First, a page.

This post is in continuation with a previous one and a part of my Gujarat road trip log. After arriving in Champanaer, we spent some time exploring Shaher ki Masjid and Jami Masjid before moving on to Pavagadh Hills to visit Kalika Mata temple. From there, we moved on to Rani ki Vav and Sahastralinga Talav on Day 2, details of which are narrated in this article.
To read the previous parts of the travelogues, please click on the link below.
The journey so Far:
- Mumbai to Champaner by Road
- Shaher ki Masjid & Jami Masjid – Champaner
- Pavagadh Hills & Kalika Mata Temple
The original plan for day 2 was to do a day trip to cover Rani Ki Vav, Sahastra Ling Lake, Modhera Sun Temple, Bai Harir Vav, Jama Masjid, and Siddi Sayeed ki Jali, Ahmedabad. But given the previous day’s exhaustion, wife and daughter neither could nor would get up early and start early.
Since I was the only one to blame for the wrong planning of the previous day, I had neither the courage nor the moral authority to push them to start early. So quietly, I revised the day’s plan and struck out Bai Harir Vav, Jama Masjid, and Siddi Sayeed ki Jali in Ahmedabad from the list.
Kensville Golf and Country Club Resort
We stayed in Kensville Golf and Country Club Resort on Day 1. It had two types of rooms – Golf course facing rooms which had balconies and swimming pool facing rooms without balconies.
In wintertime, both the swimming pool and swimming pool-facing rooms are of no use. On the flip side, provided you are a smoker, have to go out for having a smoke. So, did I. To make some utilization of those smoking sessions, I did click some photographs of the property. In a way, it was a justification given to me for going out.
We started our day at 11.30 am. The first destination was Patan.
The historical city of Patan was founded in the second half of the Eighth century/early Ninth century. The most influential king of the Chavda dynasty, Vanraj Chavda founded this city and shifted his capital from Panchsher to Patan.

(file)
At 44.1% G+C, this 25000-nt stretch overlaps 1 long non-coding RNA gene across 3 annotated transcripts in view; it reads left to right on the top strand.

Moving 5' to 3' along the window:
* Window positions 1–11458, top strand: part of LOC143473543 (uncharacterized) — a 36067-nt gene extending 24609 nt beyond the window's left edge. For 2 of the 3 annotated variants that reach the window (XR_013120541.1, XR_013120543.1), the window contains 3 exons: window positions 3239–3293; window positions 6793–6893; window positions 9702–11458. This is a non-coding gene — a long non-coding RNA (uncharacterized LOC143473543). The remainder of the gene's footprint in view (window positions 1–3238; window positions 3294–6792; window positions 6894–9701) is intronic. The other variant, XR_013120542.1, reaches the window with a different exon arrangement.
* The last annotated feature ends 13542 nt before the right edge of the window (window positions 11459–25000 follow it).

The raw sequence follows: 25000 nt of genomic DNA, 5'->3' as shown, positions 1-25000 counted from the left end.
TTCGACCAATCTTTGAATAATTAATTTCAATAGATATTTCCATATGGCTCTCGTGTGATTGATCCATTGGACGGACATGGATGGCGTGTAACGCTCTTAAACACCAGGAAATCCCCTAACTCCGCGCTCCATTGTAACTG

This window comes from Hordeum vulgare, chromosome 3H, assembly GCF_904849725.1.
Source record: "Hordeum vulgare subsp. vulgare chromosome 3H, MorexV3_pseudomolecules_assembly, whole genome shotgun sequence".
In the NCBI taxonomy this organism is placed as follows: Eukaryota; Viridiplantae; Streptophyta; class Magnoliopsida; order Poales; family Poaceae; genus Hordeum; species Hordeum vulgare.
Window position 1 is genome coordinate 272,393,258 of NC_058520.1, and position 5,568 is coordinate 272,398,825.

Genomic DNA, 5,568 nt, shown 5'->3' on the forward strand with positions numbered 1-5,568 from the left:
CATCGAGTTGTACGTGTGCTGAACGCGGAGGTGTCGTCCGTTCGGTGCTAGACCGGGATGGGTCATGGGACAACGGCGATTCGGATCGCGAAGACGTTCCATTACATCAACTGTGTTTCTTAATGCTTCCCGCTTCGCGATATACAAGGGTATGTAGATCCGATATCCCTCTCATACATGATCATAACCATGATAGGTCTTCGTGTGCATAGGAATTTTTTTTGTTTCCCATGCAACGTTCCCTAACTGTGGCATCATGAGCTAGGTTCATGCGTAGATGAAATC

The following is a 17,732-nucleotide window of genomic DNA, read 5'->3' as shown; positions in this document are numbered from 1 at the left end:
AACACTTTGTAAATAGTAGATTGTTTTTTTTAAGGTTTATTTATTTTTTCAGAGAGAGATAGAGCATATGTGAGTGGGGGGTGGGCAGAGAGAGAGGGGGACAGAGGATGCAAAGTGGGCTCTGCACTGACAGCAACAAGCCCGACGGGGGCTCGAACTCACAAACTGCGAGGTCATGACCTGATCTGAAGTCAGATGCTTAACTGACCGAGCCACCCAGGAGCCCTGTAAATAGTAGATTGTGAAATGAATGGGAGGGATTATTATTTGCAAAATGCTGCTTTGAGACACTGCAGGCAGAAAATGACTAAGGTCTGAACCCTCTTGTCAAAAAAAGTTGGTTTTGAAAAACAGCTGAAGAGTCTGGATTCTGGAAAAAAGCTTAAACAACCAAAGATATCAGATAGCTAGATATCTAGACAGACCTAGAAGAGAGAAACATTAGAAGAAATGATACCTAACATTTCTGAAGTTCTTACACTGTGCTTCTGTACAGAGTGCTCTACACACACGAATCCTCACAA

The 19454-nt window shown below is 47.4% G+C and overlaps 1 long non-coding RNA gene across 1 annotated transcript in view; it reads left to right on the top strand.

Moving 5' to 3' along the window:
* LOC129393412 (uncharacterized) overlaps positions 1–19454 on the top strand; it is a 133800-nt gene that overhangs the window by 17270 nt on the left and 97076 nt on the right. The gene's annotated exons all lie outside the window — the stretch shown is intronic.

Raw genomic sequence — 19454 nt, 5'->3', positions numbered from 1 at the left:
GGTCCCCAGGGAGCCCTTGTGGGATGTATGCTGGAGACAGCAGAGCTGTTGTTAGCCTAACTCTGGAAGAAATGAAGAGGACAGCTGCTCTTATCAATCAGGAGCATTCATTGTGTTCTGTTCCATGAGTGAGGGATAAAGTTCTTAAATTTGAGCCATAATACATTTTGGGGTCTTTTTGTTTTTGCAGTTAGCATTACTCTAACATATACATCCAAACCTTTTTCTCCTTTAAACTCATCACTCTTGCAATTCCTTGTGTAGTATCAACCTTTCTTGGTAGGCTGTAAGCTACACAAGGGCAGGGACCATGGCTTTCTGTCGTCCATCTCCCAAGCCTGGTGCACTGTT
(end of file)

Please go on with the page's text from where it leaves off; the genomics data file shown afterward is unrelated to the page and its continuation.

In the name of his friend Anhil Bahrvad, he renamed this place Anahilvada. In the middle of the Tenth century (940/942 CE), the last king of the Chavda dynasty, Samantsimha, who was heirless, got dethroned by his nephew Mulraja. Mulraja founded the Chaulukya dynasty which is also known as the Solanki dynasty. Anahilvada (Patan) became its capital.
During the reign of Bhima I, son of Mulraja, Mahmud of Ghazni attacked. Bhima I fled to Kanthakot of the Kutch area. Anahilvada (Patan) got sacked. Somnath temple got looted by Mahmud of Ghazni.
After the retreat of Ghazni, Bhima I returned to Anahilvada (Patan). Then, slowly but steadily, Chalukyas regained their strength and influence. It reached its zenith during the reign of Jaysingha Sidharaj and Kumarpala, in the Twelfth Century.
After the death of Kumarpala, Chalukyas weakened on account of infighting, revolts by the vassal states, and incessant raids by Parmar, Ghuri, Yadavs, and Hoyshalas.
Patan was sacked multiple times between 1200 CE and 1210 CE by Qutb al-Din Aibak. The Chalukyas rule came to an end in 1244 CE, when Vaghelas, who was earlier their generals, usurped them. The ancient Patan got destroyed at the hands of Alauddin Khilji in 1298 CE.
Drive to Patan
Google map was showing two routes for Patan.
Route 1 was shorter than Route 2. But we took route 2. Because, the oil tank was almost empty and while coming using the same road last night, we noticed nearby oil pumps.
After filling up the tank and driving for around 14 km, we hit NH 47 and took a left turn towards Ahmedabad.
After driving 25km odd, we reached Ahmedabad Ring road and took a left turn, and kept on driving the Ring road for the next 22-23 km.
Then we take a left turn again and got onto a village road. It was a narrow single-lane road. But it was well-tarred. There is negligible traffic. So driving was pleasant. Vistas of rural Gujarat were a bonus.
After 20 odd kilometers on this road, we got onto Ahmedabad-Palanpur highway just before Kalol and took another left turn. This road condition was excellent.
We took our lunch break at an Honest outlet at around 1.15 pm. We ordered Masala Dosa for me and my wife and Punjabi Thali for my daughter. And all three of ordered for ‘Chas’. We resumed our journey around 2 pm.
We reached the Mehsana Bypass around 2.10 pm. After crossing Mehsana, around 2.25 pm, we left Ahmedabad-Palanpur highway and took a State Highway. This road was also in excellent condition and was a double lane in stretches.
We reached Rani Ki Vav around 10 minutes past 3 pm.
Rani ki Vav Ticket Price & Online Booking
Rani Ki Vav is maintained by ASI. Its entry fee is Rs. 35/- per person. From the previous day’s experience of tickets at Saher ki Masjid and Jami Masjid, I booked tickets online before starting our journey from Kensville Golf and Country Club Resort. So our entry was hassle-free. It was a few hundred meters walk north from the parking lot.
Stepwells are a distinctive form of subterranean water resource and storage systems on the Indian subcontinent and have been constructed since the 3rd millennium BCE.